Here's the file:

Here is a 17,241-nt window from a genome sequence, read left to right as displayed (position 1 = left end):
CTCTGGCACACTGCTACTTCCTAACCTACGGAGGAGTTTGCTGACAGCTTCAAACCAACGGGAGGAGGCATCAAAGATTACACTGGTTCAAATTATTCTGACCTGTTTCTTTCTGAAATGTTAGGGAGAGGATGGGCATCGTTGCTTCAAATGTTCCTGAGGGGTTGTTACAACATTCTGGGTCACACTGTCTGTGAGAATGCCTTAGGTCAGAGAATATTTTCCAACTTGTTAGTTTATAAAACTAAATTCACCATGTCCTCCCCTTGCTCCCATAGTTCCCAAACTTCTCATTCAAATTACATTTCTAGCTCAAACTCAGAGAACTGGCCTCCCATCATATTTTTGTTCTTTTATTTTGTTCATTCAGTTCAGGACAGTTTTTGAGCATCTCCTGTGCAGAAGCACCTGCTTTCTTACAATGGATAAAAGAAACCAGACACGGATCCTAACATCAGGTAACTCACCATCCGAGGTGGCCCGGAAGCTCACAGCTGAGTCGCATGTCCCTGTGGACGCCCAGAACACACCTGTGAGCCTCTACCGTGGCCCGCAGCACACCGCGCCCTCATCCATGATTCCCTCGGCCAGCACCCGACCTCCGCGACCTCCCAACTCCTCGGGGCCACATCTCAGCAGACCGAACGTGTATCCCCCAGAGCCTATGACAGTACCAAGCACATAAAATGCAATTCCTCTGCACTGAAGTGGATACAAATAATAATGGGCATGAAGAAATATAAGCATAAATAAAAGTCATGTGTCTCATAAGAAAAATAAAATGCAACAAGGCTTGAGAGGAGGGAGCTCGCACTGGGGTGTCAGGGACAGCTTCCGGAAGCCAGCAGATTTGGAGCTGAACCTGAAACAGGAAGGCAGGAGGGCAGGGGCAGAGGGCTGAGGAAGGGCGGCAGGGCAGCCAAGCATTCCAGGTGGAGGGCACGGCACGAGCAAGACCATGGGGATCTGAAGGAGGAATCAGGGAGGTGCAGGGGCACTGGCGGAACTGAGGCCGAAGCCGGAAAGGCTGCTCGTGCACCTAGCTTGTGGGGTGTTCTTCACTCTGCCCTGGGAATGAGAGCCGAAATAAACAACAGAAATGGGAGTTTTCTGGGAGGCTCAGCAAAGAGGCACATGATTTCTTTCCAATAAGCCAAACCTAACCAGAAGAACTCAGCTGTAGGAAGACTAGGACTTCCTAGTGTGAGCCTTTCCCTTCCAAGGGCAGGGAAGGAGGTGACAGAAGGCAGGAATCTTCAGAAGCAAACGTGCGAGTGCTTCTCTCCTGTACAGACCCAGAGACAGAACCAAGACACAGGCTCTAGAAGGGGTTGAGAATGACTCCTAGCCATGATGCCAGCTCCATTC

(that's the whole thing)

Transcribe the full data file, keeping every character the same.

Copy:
Here is a 17,241-nt window from a genome sequence, read left to right as displayed (position 1 = left end):
CTCTGGCACACTGCTACTTCCTAACCTACGGAGGAGTTTGCTGACAGCTTCAAACCAACGGGAGGAGGCATCAAAGATTACACTGGTTCAAATTATTCTGACCTGTTTCTTTCTGAAATGTTAGGGAGAGGATGGGCATCGTTGCTTCAAATGTTCCTGAGGGGTTGTTACAACATTCTGGGTCACACTGTCTGTGAGAATGCCTTAGGTCAGAGAATATTTTCCAACTTGTTAGTTTATAAAACTAAATTCACCATGTCCTCCCCTTGCTCCCATAGTTCCCAAACTTCTCATTCAAATTACATTTCTAGCTCAAACTCAGAGAACTGGCCTCCCATCATATTTTTGTTCTTTTATTTTGTTCATTCAGTTCAGGACAGTTTTTGAGCATCTCCTGTGCAGAAGCACCTGCTTTCTTACAATGGATAAAAGAAACCAGACACGGATCCTAACATCAGGTAACTCACCATCCGAGGTGGCCCGGAAGCTCACAGCTGAGTCGCATGTCCCTGTGGACGCCCAGAACACACCTGTGAGCCTCTACCGTGGCCCGCAGCACACCGCGCCCTCATCCATGATTCCCTCGGCCAGCACCCGACCTCCGCGACCTCCCAACTCCTCGGGGCCACATCTCAGCAGACCGAACGTGTATCCCCCAGAGCCTATGACAGTACCAAGCACATAAAATGCAATTCCTCTGCACTGAAGTGGATACAAATAATAATGGGCATGAAGAAATATAAGCATAAATAAAAGTCATGTGTCTCATAAGAAAAATAAAATGCAACAAGGCTTGAGAGGAGGGAGCTCGCACTGGGGTGTCAGGGACAGCTTCCGGAAGCCAGCAGATTTGGAGCTGAACCTGAAACAGGAAGGCAGGAGGGCAGGGGCAGAGGGCTGAGGAAGGGCGGCAGGGCAGCCAAGCATTCCAGGTGGAGGGCACGGCACGAGCAAGACCATGGGGATCTGAAGGAGGAATCAGGGAGGTGCAGGGGCACTGGCGGAACTGAGGCCGAAGCCGGAAAGGCTGCTCGTGCACCTAGCTTGTGGGGTGTTCTTCACTCTGCCCTGGGAATGAGAGCCGAAATAAACAACAGAAATGGGAGTTTTCTGGGAGGCTCAGCAAAGAGGCACATGATTTCTTTCCAATAAGCCAAACCTAACCAGAAGAACTCAGCTGTAGGAAGACTAGGACTTCCTAGTGTGAGCCTTTCCCTTCCAAGGGCAGGGAAGGAGGTGACAGAAGGCAGGAATCTTCAGAAGCAAACGTGCGAGTGCTTCTCTCCTGTACAGACCCAGAGACAGAACCAAGACACAGGCTCTAGAAGGGGTTGAGAATGACTCCTAGCCATGATGCCAGCTCCATTC